Patronage & Friendship: A Blog Story

I want to share a blog story with you, or more precisely a story from my (our) blog: Expat Journal Postcards from the Edge.  And, surprisingly, this story is not un-typical, its happened before.  But this particular story is about my friend Judy P.  Judy and I have not met face-to-face (at least not at this point in time), in fact I’ve never even seen a photo of her.  Yet we are friends.  She subscribes to the blog, and is a frequent commenter (which I dearly love).

Some history first.  I started Expat Journal a couple of years ago when my life was at its lowest ebb.  I was a fast-paced commercial banker, of almost thirty years, working for the largest bank in the USA.  Then I got sick.  After almost fifty years of working hard for a living I found that I just couldn’t do it anymore.  This coincided with the economic collapse and real estate implosion that you’re still recovering from in the United States.  Long story short: I lost it all (and quickly).  By electing early retirement at age sixty-four, a floundering marriage of twenty-four years ended in divorce, a beautiful home in the country was foreclosed on by the bank and I ended up filing personal bankruptcy.  Within a year my 6-digit income was gone, my savings were depleted, I had lost another 6-digit figure in my 401K (having invested it in bank stock) and the real estate crash eliminated any equity from my home.  I was basically penniless and solely dependent on Social Security and a small bank pension.  It was then that I decided to follow my lifelong dream of being a professional photographer and world traveler.  For those of you that are interested in more of the gory details they can all be found in my book Expat Journal (click on ‘The Book’ tab on the top toolbar).

I wanted to document this evolution of circumstances, so I created Expat Journal: Postcards from the Edge.  Who knew what success this modest little blog would enjoy? Certainly not me.  I like to think of myself as the ‘Indiana Jones’ type, conquering all of these new adventures on my own.  But I now have such a huge net of supporters (including my brother Joel who travels with me) I realize that I’m no longer doing this strictly on my own.  Expat Journal has some 300 followers now, representing over 100 countries and 50,000+ hits worldwide.  And so many of you, like Judy, have become my friends.  It’s like having an extended family with me wherever I go and wherever I roam.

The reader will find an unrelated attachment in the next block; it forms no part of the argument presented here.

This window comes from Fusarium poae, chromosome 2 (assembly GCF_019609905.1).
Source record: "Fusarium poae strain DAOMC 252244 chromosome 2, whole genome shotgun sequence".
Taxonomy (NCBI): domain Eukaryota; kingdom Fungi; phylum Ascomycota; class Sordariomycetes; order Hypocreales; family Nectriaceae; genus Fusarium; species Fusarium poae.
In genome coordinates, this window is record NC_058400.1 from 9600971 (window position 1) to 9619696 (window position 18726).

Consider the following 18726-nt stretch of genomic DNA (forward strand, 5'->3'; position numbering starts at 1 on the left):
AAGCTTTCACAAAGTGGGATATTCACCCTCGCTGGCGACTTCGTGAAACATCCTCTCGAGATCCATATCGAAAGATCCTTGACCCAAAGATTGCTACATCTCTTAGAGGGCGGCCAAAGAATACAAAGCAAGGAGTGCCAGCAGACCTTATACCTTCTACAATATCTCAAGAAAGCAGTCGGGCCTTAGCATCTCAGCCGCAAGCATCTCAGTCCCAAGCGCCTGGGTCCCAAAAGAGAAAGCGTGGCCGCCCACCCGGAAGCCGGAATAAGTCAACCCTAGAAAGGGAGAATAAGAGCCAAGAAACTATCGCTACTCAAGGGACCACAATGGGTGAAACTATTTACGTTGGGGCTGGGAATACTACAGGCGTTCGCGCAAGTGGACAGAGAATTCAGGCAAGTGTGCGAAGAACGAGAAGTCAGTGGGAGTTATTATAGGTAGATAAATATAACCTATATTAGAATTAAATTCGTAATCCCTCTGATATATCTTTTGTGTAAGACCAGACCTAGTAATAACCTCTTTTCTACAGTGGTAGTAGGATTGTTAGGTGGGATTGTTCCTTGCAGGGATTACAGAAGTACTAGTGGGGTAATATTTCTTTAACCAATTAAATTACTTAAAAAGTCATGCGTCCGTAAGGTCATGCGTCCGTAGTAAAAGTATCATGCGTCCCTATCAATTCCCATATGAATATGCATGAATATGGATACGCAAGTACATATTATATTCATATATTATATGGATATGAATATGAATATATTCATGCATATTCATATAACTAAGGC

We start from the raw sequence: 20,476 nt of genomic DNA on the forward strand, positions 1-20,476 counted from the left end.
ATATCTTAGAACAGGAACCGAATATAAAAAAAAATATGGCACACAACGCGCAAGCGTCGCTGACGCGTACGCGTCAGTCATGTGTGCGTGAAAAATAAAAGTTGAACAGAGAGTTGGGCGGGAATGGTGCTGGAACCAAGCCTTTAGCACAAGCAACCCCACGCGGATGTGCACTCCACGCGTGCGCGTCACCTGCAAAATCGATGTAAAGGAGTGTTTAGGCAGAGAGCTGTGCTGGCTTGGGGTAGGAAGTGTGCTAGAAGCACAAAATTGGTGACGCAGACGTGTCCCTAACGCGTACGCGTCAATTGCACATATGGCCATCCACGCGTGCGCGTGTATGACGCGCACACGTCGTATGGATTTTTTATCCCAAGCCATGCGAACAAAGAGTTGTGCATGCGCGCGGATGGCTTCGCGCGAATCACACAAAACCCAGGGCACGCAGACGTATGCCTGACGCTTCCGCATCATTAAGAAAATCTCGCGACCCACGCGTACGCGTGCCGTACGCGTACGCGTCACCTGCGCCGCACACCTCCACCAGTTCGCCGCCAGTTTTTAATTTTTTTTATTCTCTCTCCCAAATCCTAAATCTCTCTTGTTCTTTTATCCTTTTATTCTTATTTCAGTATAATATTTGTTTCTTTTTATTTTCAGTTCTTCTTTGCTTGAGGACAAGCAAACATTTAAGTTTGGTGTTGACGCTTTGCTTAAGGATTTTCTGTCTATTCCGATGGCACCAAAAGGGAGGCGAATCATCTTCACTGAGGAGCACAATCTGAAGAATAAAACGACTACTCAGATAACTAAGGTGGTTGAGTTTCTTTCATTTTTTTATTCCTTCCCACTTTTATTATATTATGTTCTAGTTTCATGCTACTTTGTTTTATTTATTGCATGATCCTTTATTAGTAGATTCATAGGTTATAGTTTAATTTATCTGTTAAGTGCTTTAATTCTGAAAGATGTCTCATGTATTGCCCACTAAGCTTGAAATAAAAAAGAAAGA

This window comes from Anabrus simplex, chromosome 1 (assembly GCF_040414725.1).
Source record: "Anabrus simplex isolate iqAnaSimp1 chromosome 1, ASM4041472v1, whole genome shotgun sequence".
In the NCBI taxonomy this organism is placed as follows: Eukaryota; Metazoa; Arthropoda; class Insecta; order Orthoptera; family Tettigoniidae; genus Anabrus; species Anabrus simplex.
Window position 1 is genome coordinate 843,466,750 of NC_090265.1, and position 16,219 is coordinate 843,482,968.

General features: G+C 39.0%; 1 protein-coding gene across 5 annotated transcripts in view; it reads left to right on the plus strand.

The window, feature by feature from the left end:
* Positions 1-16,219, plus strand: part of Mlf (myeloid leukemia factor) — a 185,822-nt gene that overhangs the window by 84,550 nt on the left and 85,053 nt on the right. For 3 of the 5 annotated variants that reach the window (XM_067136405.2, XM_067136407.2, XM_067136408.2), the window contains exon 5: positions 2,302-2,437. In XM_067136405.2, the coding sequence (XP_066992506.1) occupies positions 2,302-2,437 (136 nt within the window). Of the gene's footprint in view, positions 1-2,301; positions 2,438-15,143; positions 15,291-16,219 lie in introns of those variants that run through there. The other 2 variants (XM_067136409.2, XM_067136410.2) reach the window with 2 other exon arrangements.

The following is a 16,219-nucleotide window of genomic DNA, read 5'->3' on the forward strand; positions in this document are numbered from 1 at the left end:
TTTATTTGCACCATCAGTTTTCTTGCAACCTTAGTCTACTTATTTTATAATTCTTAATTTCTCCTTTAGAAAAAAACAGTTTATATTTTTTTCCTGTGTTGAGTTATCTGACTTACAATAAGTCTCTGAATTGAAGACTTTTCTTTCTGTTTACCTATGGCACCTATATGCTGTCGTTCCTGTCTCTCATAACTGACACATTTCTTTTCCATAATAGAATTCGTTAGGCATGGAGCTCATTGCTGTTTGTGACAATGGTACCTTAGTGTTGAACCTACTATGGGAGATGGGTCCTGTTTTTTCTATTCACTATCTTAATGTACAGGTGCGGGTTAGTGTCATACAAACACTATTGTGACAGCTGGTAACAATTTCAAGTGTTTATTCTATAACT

Judy just purchased a piece of wall art from my online gallery (www.IndochinePhotography.com).  It’s a recent work photographed on Isla Mujeres, Quintana Roo, MX, but is rapidly becoming one of my new favorites.  That it spoke to her enough for her to actually spend her hard-earned  money to purchase it speaks volumes to me.  What a HUGE compliment for a an artist/photographer to receive.  Thank you so much Judy.  But it goes beyond that—she also asked my advice about purchasing a camera. Now, I don’t know exactly how old Judy is (I think she mentioned once that she has me beat by a few years), but it inspires me when a person is willing to take on a new project or learning experience rather than just settling into old predetermined routines.  She wants to learn and enjoy photography (irregardless of her age), and I say HOORAY for her.  Have you wanted to try something new, but were maybe a little intimidated with the thought?  Learn to dance, play an instrument, go river-rafting, travel or maybe learn photography.  Let Judy be your inspiration.  I have another good friend, Rose, who lost her husband a couple of years ago.  She loved him dearly, but has made the conscious decision to live the rest of her life as best she can.  Rose is amazing:  She is completely restructuring her life so she can retire early.  She dances, swims, kayaks, does crafts and is not afraid to make new friends.  In addition to Expat journal, I follow her exploits on Facebook everyday—and she exhausts me with her activities.